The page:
Scorers can't be stopped

Disregard the old saying that it's harder to score in the postseason. Offense surged in 2021-22 to heights unseen in 26 years, and the trendline has kept rising in May.

Teams combined to score 6.28 goals per game during the regular season, the most since the league saw the same average in 1995-96. Through Monday's playoff action, teams have potted 6.56 goals per game - 7.00 exactly when excluding the Calgary Flames and Dallas Stars, whose goalie duel is a glaring outlier.

The offensive barrage keeps generating blowouts. Almost half the games played so far have been decided by four goals or more. Twelve of 16 playoff squads have scored five goals in a game, and seven have done so more than once. A flood of empty netters has seen teams that pull the goalie outscored 20-1.

Game 4 between the Tampa Bay Lightning and Toronto Maple Leafs typified the frenzy. Tampa Bay scored five early goals as it shelled Jack Campbell in its 7-3 win. The other five tallies came late as the Maple Leafs heated up, with the Lightning striking twice on the empty net. Tampa Bay also had eight power plays because Toronto's extracurricular stickwork - slashes, hooks, high sticks - kept getting penalized.

Referees are enforcing a strict standard. They've granted 263 power-play opportunities so far, or 8.22 per game. There were 5.78 man advantages per game during the regular season and 5.49 in the 2021 playoffs. It's telling that Connor McDavid has drawn four penalties after getting zero calls in the past two postseasons; the Edmonton Oilers' power play is one of seven league-wide that's averaging a goal per game or better.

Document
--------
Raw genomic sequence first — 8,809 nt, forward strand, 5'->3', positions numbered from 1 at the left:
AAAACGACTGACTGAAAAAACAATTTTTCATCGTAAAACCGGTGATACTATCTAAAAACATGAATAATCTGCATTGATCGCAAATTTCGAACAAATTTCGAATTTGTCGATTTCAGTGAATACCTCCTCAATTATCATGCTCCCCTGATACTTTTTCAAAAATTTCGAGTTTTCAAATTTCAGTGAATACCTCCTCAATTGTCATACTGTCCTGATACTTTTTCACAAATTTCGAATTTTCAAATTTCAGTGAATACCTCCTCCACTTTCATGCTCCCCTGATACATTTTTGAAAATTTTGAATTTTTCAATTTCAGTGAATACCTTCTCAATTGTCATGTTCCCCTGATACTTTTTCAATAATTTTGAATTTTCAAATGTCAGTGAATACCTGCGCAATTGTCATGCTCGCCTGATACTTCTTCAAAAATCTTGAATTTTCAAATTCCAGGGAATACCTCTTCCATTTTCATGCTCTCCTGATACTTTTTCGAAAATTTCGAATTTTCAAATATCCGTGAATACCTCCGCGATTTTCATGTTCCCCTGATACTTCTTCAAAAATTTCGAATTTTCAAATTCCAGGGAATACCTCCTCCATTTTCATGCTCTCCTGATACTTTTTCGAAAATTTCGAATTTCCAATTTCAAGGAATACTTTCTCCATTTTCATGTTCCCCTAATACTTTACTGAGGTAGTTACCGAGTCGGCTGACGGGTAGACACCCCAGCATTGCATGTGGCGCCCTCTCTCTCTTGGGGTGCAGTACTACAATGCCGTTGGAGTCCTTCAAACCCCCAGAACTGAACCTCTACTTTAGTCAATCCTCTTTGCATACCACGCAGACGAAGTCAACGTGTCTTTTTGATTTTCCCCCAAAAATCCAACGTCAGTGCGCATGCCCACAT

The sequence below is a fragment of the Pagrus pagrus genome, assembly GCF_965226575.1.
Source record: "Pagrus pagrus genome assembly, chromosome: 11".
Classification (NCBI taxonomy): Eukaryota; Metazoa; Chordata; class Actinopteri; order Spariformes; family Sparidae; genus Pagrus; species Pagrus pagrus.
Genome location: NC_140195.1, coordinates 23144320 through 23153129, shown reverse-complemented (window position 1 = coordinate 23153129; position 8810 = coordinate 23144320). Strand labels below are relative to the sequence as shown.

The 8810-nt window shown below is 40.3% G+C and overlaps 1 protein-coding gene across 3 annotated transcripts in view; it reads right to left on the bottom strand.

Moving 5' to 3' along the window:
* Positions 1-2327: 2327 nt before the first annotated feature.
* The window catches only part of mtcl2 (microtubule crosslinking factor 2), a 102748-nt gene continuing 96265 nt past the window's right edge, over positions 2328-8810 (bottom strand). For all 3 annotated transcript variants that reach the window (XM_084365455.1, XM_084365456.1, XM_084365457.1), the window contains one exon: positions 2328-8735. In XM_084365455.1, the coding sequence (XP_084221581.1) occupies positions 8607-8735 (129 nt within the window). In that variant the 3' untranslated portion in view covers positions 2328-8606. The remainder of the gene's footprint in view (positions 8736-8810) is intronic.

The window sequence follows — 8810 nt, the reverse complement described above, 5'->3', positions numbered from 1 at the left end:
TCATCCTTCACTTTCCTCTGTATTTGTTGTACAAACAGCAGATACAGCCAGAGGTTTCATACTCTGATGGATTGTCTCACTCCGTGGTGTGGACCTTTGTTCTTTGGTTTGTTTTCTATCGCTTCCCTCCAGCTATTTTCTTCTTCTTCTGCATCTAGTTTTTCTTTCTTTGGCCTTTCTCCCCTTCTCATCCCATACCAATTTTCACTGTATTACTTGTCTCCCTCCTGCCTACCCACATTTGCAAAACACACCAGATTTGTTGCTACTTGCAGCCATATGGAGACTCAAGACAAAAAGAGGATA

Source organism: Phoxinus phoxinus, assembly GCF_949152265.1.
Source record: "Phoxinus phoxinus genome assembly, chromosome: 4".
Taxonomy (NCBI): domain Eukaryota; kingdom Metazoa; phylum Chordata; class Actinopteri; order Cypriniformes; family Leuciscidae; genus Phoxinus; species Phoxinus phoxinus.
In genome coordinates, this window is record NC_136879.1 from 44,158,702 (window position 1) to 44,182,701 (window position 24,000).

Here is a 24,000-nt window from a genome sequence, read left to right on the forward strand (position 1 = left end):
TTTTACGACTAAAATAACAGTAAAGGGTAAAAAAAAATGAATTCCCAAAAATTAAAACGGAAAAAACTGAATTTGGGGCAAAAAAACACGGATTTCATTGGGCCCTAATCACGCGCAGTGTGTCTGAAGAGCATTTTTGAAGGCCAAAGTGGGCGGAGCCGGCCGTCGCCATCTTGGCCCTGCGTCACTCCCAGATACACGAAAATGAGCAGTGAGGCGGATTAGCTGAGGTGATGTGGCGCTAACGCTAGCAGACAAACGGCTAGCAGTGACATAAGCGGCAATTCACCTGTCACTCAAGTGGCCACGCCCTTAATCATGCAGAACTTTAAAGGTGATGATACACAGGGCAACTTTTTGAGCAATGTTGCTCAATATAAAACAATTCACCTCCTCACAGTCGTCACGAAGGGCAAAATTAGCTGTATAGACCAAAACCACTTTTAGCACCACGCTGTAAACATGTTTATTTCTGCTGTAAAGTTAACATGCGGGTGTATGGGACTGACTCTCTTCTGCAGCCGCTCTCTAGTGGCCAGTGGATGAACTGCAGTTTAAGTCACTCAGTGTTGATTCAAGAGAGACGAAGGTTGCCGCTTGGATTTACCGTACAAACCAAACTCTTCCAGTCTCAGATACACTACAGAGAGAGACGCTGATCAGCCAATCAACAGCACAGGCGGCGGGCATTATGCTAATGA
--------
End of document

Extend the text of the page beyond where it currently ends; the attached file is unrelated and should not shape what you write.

Most series are tied, though only three games have required overtime. The losing goalie impressed in a couple of those outings. Igor Shesterkin stopped 79 pucks to help the New York Rangers push the Pittsburgh Penguins to three extra periods. When Connor Ingram made 49 straight saves in the Nashville Predators' 2-1 loss to the Colorado Avalanche, his night to remember was Colorado's only low-scoring game of the first round.

Avalanche defenseman Cale Makar, meanwhile, became the third player in the salary-cap era to record 10 points in a four-game series. Nathan MacKinnon is up to five goals, as are Jake Guentzel, Evander Kane, Kirill Kaprizov, and David Perron.